NURSES in Gwent will not take part in strikes, as it stands, because a majority of union members failed to vote in a ballot.

The Royal College of Nursing (RCN) asked its members to vote on potential industrial action over pay levels and patient safety concerns.

And, in results announced earlier today, the union said the first period of strikes should be "expected in December".

Its members at six of Wales' seven health boards, as well as at the Welsh Ambulance Service, voted in favour of industrial action.

But in Gwent's Aneurin Bevan University Health Board region, members will not be joining them on the picket lines after they failed to reach the threshold for a valid result.

Under union rules, at least half of all members in each health organisation must vote in order for the result to stand.

In Gwent the number of members to vote fell just short of that threshold, at 49.6 per cent. This does not necessarily mean that union members in the Aneurin Bevan University Health Board voted against strike action, rather that not enough members voted at all for the result to be binding.

Nationally, the union hailed "a historic day" for the nursing profession and for patients which was "ultimately one born of desperation".

"The decision to strike has not been taken lightly, and has passed to demand change where no other solution has been possible," said Helen Whyley, director of RCN Wales.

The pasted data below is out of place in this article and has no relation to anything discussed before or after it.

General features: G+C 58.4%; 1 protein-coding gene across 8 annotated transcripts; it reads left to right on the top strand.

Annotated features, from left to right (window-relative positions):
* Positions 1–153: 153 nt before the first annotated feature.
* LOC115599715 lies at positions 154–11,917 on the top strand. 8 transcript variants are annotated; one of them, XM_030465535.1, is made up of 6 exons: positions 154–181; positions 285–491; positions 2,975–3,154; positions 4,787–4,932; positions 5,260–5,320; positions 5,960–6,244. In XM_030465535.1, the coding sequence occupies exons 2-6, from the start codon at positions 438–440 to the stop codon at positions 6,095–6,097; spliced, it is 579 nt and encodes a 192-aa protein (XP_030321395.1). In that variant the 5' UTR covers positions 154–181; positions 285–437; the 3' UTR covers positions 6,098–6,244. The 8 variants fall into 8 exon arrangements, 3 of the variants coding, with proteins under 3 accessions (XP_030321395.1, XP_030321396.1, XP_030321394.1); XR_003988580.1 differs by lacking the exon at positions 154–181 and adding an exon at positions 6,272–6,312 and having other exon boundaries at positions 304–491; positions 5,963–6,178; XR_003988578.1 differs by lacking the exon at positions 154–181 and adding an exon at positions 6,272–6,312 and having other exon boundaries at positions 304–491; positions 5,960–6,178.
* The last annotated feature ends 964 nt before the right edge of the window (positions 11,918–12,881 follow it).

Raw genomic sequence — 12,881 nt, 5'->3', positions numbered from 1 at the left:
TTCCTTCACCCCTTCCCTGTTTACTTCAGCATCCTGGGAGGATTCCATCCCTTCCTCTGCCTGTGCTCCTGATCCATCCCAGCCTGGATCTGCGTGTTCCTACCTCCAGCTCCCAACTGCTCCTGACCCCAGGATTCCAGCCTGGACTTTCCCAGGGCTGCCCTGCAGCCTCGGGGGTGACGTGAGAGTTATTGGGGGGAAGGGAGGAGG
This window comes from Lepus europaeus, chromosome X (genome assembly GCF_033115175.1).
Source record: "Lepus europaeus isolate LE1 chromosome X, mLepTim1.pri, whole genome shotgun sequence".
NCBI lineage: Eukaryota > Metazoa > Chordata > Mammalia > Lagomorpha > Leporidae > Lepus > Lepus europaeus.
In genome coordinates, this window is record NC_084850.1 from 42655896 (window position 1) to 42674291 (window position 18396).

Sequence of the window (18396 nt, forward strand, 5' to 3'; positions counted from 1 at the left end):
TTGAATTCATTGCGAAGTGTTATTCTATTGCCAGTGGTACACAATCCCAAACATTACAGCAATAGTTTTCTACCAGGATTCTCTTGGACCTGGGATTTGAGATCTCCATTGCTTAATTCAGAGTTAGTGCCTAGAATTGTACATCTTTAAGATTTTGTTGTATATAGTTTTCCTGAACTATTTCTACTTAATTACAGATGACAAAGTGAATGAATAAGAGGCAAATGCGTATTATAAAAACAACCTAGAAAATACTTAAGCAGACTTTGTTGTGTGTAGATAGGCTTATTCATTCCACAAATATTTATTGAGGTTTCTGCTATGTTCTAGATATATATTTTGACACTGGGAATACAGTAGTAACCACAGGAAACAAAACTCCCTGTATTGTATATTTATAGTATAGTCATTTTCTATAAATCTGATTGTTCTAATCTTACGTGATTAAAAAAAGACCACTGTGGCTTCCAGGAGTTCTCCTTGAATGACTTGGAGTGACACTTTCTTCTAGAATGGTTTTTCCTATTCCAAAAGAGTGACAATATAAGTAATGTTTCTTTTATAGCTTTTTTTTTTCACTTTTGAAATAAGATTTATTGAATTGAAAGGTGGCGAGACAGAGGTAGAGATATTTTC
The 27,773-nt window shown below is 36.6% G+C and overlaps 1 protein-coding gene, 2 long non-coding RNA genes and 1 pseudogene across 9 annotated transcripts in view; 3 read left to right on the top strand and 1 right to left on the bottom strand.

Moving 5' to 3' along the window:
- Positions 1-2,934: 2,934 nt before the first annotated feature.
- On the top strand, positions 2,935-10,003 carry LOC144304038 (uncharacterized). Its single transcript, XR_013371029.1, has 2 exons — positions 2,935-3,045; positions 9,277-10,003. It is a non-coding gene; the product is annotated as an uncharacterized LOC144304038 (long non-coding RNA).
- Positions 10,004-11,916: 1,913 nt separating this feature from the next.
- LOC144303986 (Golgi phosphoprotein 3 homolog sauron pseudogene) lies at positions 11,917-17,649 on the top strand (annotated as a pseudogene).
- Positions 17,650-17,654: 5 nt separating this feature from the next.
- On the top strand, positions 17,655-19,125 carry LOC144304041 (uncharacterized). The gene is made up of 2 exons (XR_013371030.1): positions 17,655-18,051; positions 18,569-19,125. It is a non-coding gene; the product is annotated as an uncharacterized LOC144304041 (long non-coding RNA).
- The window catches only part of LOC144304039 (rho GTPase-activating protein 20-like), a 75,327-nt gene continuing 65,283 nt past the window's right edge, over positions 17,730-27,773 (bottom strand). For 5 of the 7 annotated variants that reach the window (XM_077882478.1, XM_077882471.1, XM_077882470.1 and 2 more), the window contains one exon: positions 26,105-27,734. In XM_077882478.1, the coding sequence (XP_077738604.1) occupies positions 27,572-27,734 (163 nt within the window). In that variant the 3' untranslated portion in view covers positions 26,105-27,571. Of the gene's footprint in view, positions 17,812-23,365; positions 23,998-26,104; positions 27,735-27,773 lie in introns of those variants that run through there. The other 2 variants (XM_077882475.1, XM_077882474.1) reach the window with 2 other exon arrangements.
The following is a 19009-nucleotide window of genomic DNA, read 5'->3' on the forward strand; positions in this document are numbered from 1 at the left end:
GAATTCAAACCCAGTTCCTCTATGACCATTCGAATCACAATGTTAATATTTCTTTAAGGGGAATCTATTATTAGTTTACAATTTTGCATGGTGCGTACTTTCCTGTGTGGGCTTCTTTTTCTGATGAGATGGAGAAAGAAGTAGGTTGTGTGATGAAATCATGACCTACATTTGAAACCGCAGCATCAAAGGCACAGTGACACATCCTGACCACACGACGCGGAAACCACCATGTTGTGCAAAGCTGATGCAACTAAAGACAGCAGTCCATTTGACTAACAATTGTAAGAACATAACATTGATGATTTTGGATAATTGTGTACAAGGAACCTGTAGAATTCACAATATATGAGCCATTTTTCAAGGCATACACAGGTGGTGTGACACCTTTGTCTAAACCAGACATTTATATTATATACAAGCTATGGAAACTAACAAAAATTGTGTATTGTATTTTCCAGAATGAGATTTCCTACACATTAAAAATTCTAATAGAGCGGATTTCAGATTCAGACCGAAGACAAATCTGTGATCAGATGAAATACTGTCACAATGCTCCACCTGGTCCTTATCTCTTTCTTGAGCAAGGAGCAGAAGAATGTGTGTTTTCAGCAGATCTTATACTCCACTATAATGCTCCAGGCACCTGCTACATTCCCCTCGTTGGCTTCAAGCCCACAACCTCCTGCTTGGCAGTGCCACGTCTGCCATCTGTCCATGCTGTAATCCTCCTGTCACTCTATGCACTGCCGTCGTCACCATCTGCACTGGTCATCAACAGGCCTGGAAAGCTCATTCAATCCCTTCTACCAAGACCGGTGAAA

"Our members have spoken on what is an incredibly difficult decision both professionally and personally. The result of this ballot shows just how much nursing staff put the safety of their patients above all else."

Richard Jones, the union's Wales board chairman, added: "Every nurse wants to deliver the highest quality patient care in a lifelong career whilst being able to support themselves and their families.   

"Our members’ decisions are paramount in everything we do, so now we will deliver. We will do everything in our power in the next steps for the fight for fair pay and safe staffing levels which nursing staff so desperately deserve."

The Welsh Government said it recognised there was "anger and disappointment" among workers.

"We recognise why so many nurses voted the way they did and we agree nurses should be fairly rewarded for their important work," a Welsh Government spokesperson said.

"We also recognise the anger and disappointment many public sector workers are feeling at the moment. There are however limits to how far we can go to address these concerns in Wales without additional funding from the UK Government.

"Following the ballot result, we will work with NHS organisations and health boards on their contingency plans. The public should be assured that arrangements will be made with RCN Wales to ensure there will always be a safe level of staffing, with life-saving and life-maintaining care being provided during any industrial action."